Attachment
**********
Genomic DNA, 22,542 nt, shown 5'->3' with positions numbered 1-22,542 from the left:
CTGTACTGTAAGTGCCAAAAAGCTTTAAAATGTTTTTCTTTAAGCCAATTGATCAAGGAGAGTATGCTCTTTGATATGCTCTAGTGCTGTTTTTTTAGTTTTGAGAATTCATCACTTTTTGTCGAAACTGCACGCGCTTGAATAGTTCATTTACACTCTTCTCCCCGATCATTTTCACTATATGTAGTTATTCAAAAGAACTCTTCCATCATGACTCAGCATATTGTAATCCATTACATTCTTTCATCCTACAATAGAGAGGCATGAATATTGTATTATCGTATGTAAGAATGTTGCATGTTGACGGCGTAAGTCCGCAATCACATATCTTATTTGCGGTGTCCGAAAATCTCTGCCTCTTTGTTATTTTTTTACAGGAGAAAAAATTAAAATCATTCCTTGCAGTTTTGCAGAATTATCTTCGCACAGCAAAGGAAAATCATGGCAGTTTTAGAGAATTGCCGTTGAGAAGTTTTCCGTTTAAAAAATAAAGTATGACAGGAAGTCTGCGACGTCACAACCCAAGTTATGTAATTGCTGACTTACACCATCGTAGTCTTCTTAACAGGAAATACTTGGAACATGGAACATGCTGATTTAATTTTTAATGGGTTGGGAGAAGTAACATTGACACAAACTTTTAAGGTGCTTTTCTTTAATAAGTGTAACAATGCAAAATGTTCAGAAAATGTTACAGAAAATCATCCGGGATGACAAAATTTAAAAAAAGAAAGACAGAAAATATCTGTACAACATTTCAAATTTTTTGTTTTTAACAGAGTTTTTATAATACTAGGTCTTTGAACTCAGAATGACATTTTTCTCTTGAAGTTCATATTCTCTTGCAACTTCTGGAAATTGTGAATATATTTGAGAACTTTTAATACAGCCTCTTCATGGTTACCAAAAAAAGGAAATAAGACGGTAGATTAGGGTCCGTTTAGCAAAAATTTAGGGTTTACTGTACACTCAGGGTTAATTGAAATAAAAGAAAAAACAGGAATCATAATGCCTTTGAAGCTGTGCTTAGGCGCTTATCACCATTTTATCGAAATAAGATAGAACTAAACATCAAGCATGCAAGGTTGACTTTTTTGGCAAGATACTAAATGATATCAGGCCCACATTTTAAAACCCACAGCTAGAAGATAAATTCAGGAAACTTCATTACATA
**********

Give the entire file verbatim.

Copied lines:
Genomic DNA, 22,542 nt, shown 5'->3' with positions numbered 1-22,542 from the left:
CTGTACTGTAAGTGCCAAAAAGCTTTAAAATGTTTTTCTTTAAGCCAATTGATCAAGGAGAGTATGCTCTTTGATATGCTCTAGTGCTGTTTTTTTAGTTTTGAGAATTCATCACTTTTTGTCGAAACTGCACGCGCTTGAATAGTTCATTTACACTCTTCTCCCCGATCATTTTCACTATATGTAGTTATTCAAAAGAACTCTTCCATCATGACTCAGCATATTGTAATCCATTACATTCTTTCATCCTACAATAGAGAGGCATGAATATTGTATTATCGTATGTAAGAATGTTGCATGTTGACGGCGTAAGTCCGCAATCACATATCTTATTTGCGGTGTCCGAAAATCTCTGCCTCTTTGTTATTTTTTTACAGGAGAAAAAATTAAAATCATTCCTTGCAGTTTTGCAGAATTATCTTCGCACAGCAAAGGAAAATCATGGCAGTTTTAGAGAATTGCCGTTGAGAAGTTTTCCGTTTAAAAAATAAAGTATGACAGGAAGTCTGCGACGTCACAACCCAAGTTATGTAATTGCTGACTTACACCATCGTAGTCTTCTTAACAGGAAATACTTGGAACATGGAACATGCTGATTTAATTTTTAATGGGTTGGGAGAAGTAACATTGACACAAACTTTTAAGGTGCTTTTCTTTAATAAGTGTAACAATGCAAAATGTTCAGAAAATGTTACAGAAAATCATCCGGGATGACAAAATTTAAAAAAAGAAAGACAGAAAATATCTGTACAACATTTCAAATTTTTTGTTTTTAACAGAGTTTTTATAATACTAGGTCTTTGAACTCAGAATGACATTTTTCTCTTGAAGTTCATATTCTCTTGCAACTTCTGGAAATTGTGAATATATTTGAGAACTTTTAATACAGCCTCTTCATGGTTACCAAAAAAAGGAAATAAGACGGTAGATTAGGGTCCGTTTAGCAAAAATTTAGGGTTTACTGTACACTCAGGGTTAATTGAAATAAAAGAAAAAACAGGAATCATAATGCCTTTGAAGCTGTGCTTAGGCGCTTATCACCATTTTATCGAAATAAGATAGAACTAAACATCAAGCATGCAAGGTTGACTTTTTTGGCAAGATACTAAATGATATCAGGCCCACATTTTAAAACCCACAGCTAGAAGATAAATTCAGGAAACTTCATTACATA